It started with a snowstorm in my house.
All over the bed, covering the living room floor, even on the patio.
Soft, fluffy white flakes piled high.
Then came the body parts. Under the coffee table, on the sofa, under the covers, on the kitchen floor, and tucked away behind the toilet.
Every few days more snow drifted in, and more ears, tails, legs and snouts found their way into my casita.
I quickly cleared the house, sweeping up and picking up before any surprise guests might appear. Then I began my search for answers.
It didn’t take long for the cause of these mysterious phenomena to surface: the boys were bored. Nor did it take Dick Tracy to discover the leader of the mischiefs.
A friend suggested I simply hold up one of the displaced rabbit ears and see which one of the canines began to shake and hide its head in shame. Yep, I could tell immediately the culprit who instigated the misdeeds.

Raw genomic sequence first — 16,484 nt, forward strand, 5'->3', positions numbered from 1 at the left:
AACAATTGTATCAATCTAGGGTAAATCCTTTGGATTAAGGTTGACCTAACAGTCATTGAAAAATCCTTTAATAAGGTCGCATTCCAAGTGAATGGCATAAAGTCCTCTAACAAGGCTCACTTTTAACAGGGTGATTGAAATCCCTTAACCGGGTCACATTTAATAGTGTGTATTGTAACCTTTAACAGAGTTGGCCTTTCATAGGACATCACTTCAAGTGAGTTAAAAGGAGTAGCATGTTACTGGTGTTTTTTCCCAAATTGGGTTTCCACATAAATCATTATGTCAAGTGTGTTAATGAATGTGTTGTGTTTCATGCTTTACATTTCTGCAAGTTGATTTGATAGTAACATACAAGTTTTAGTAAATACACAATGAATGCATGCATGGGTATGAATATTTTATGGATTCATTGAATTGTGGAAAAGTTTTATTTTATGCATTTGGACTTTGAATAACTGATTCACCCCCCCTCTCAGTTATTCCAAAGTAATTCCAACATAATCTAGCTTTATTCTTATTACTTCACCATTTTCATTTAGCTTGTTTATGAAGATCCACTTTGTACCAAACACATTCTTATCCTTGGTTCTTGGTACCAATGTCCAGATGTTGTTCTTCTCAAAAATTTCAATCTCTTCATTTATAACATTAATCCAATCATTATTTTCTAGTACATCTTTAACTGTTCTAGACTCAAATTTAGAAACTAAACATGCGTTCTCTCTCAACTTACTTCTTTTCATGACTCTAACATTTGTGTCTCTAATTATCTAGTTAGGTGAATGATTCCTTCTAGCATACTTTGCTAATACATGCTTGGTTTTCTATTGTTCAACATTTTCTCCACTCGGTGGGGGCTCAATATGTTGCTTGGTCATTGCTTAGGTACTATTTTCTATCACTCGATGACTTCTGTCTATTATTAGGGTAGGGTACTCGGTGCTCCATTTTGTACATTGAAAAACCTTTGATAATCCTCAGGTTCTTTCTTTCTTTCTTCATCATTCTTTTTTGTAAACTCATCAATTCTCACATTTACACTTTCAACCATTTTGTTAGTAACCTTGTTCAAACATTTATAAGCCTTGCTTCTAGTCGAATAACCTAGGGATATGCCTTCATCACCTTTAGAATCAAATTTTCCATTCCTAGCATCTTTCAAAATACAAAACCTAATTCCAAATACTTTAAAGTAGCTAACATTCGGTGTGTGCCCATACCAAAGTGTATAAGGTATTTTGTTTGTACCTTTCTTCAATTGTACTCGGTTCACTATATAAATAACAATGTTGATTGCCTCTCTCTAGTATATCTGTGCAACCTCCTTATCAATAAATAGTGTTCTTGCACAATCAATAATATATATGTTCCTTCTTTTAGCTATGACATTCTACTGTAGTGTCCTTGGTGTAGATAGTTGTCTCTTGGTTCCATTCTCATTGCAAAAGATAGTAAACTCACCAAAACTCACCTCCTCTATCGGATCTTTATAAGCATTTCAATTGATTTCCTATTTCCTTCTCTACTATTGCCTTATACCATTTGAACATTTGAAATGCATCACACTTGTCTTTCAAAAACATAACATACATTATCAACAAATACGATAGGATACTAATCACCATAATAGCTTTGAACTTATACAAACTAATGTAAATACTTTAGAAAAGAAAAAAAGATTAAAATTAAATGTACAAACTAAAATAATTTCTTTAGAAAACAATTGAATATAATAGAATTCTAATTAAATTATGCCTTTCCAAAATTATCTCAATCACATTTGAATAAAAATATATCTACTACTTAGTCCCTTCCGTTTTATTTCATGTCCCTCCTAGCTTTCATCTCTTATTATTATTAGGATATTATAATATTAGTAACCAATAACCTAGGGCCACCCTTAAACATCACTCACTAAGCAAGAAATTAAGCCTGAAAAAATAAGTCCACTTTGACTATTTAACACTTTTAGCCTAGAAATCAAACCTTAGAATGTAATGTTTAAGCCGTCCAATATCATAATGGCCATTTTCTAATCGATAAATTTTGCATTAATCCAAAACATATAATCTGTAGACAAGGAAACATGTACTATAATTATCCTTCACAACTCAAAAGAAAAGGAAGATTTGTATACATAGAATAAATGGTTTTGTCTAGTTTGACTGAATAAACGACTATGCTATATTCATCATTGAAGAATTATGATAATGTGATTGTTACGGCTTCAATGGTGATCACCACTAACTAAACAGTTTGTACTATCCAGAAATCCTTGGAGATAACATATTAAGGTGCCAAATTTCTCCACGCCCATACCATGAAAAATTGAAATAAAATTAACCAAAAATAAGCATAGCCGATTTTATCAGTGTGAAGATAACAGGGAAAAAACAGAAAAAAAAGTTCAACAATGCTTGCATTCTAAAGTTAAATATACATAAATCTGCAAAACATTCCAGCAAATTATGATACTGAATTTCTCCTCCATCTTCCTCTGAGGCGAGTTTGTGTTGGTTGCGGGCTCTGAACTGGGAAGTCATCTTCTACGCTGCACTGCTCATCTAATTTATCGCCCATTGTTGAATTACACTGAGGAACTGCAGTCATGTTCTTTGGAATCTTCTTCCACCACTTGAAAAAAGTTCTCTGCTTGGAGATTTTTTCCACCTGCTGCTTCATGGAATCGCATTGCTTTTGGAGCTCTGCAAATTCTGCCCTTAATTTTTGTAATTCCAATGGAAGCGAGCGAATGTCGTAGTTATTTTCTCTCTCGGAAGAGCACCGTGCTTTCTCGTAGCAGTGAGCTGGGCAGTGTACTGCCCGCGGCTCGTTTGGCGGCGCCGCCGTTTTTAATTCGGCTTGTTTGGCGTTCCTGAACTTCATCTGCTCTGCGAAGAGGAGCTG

The innocent one would look a bit concerned but wouldn’t diminish in size and then attempt to crawl under the sofa to avoid retribution. The guilty one, however, would run for cover and hope he was out of sight and reach before getting caught by the scruff of the neck, brought back to the scene of the crimes, and admonished loudly with a couple of swats to his rump, then marched to the patio and blocked from reentering the house.
They both show great sorrow, not about the deeds of destruction, but for getting called out and punished for their few hours of spirited devastation.
“Gosh, Mom, we were only playing,” their eyes would convey, as I swept up piles of toilet paper and buried body parts deep in the trash can.
In attempting to solve this roguish behavior I can’t help but laugh as I realize what does one expect from rambunctious dogs who are left alone for hours at a time. In retirement what else do I have to do except buy more TP and stuffed animals to keep the kids occupied while I’m out enjoying said retirement activities? Thus far, they haven’t learned to use Facebook or order dog supplies online.